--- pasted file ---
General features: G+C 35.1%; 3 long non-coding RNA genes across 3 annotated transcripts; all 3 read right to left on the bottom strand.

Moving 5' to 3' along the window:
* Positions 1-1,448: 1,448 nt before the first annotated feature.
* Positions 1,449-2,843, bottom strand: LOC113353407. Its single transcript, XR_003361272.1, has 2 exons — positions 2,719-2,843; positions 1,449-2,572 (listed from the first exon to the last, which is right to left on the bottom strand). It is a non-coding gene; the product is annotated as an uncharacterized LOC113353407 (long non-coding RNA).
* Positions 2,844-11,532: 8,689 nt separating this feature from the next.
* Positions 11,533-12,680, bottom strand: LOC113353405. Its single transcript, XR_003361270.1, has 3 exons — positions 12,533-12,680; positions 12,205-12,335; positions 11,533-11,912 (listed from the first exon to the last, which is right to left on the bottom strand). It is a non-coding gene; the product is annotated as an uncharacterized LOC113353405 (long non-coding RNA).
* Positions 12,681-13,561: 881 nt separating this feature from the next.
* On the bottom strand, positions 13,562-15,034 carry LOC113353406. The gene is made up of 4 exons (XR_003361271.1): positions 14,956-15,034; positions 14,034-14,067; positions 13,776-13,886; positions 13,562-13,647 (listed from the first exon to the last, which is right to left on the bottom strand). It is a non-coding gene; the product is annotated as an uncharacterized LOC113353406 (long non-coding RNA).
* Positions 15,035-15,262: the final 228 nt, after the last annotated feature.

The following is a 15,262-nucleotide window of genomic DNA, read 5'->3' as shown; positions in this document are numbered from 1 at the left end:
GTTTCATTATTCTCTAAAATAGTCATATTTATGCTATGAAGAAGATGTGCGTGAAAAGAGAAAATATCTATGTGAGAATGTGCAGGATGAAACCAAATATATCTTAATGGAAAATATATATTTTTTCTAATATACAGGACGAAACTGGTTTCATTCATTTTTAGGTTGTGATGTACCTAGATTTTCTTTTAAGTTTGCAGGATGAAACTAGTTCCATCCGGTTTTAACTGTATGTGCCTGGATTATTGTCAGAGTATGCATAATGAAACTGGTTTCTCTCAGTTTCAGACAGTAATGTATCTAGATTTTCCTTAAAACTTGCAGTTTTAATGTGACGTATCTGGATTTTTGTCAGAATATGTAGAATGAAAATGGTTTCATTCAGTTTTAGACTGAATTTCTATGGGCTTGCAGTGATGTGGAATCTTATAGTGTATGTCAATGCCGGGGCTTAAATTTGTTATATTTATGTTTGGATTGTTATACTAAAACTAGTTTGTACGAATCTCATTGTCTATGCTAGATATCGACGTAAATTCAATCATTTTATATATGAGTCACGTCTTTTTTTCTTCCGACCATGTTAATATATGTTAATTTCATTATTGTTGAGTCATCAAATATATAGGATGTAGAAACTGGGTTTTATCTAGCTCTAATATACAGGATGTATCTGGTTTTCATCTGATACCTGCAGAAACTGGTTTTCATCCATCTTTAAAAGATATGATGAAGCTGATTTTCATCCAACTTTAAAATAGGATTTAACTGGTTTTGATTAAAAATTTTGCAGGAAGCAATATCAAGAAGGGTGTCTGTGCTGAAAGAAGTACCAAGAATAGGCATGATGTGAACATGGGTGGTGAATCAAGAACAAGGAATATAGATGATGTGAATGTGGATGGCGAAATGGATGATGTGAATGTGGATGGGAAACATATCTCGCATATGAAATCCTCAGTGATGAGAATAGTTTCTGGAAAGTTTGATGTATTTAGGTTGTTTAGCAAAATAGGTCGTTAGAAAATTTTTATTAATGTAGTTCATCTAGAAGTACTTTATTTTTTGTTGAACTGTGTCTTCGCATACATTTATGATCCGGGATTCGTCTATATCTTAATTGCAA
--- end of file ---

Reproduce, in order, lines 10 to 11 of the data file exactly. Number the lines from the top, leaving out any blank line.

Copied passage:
The following is a 15,262-nucleotide window of genomic DNA, read 5'->3' as shown; positions in this document are numbered from 1 at the left end:
GTTTCATTATTCTCTAAAATAGTCATATTTATGCTATGAAGAAGATGTGCGTGAAAAGAGAAAATATCTATGTGAGAATGTGCAGGATGAAACCAAATATATCTTAATGGAAAATATATATTTTTTCTAATATACAGGACGAAACTGGTTTCATTCATTTTTAGGTTGTGATGTACCTAGATTTTCTTTTAAGTTTGCAGGATGAAACTAGTTCCATCCGGTTTTAACTGTATGTGCCTGGATTATTGTCAGAGTATGCATAATGAAACTGGTTTCTCTCAGTTTCAGACAGTAATGTATCTAGATTTTCCTTAAAACTTGCAGTTTTAATGTGACGTATCTGGATTTTTGTCAGAATATGTAGAATGAAAATGGTTTCATTCAGTTTTAGACTGAATTTCTATGGGCTTGCAGTGATGTGGAATCTTATAGTGTATGTCAATGCCGGGGCTTAAATTTGTTATATTTATGTTTGGATTGTTATACTAAAACTAGTTTGTACGAATCTCATTGTCTATGCTAGATATCGACGTAAATTCAATCATTTTATATATGAGTCACGTCTTTTTTTCTTCCGACCATGTTAATATATGTTAATTTCATTATTGTTGAGTCATCAAATATATAGGATGTAGAAACTGGGTTTTATCTAGCTCTAATATACAGGATGTATCTGGTTTTCATCTGATACCTGCAGAAACTGGTTTTCATCCATCTTTAAAAGATATGATGAAGCTGATTTTCATCCAACTTTAAAATAGGATTTAACTGGTTTTGATTAAAAATTTTGCAGGAAGCAATATCAAGAAGGGTGTCTGTGCTGAAAGAAGTACCAAGAATAGGCATGATGTGAACATGGGTGGTGAATCAAGAACAAGGAATATAGATGATGTGAATGTGGATGGCGAAATGGATGATGTGAATGTGGATGGGAAACATATCTCGCATATGAAATCCTCAGTGATGAGAATAGTTTCTGGAAAGTTTGATGTATTTAGGTTGTTTAGCAAAATAGGTCGTTAGAAAATTTTTATTAATGTAGTTCATCTAGAAGTACTTTATTTTTTGTTGAACTGTGTCTTCGCATACATTTATGATCCGGGATTCGTCTATATCTTAATTGCAA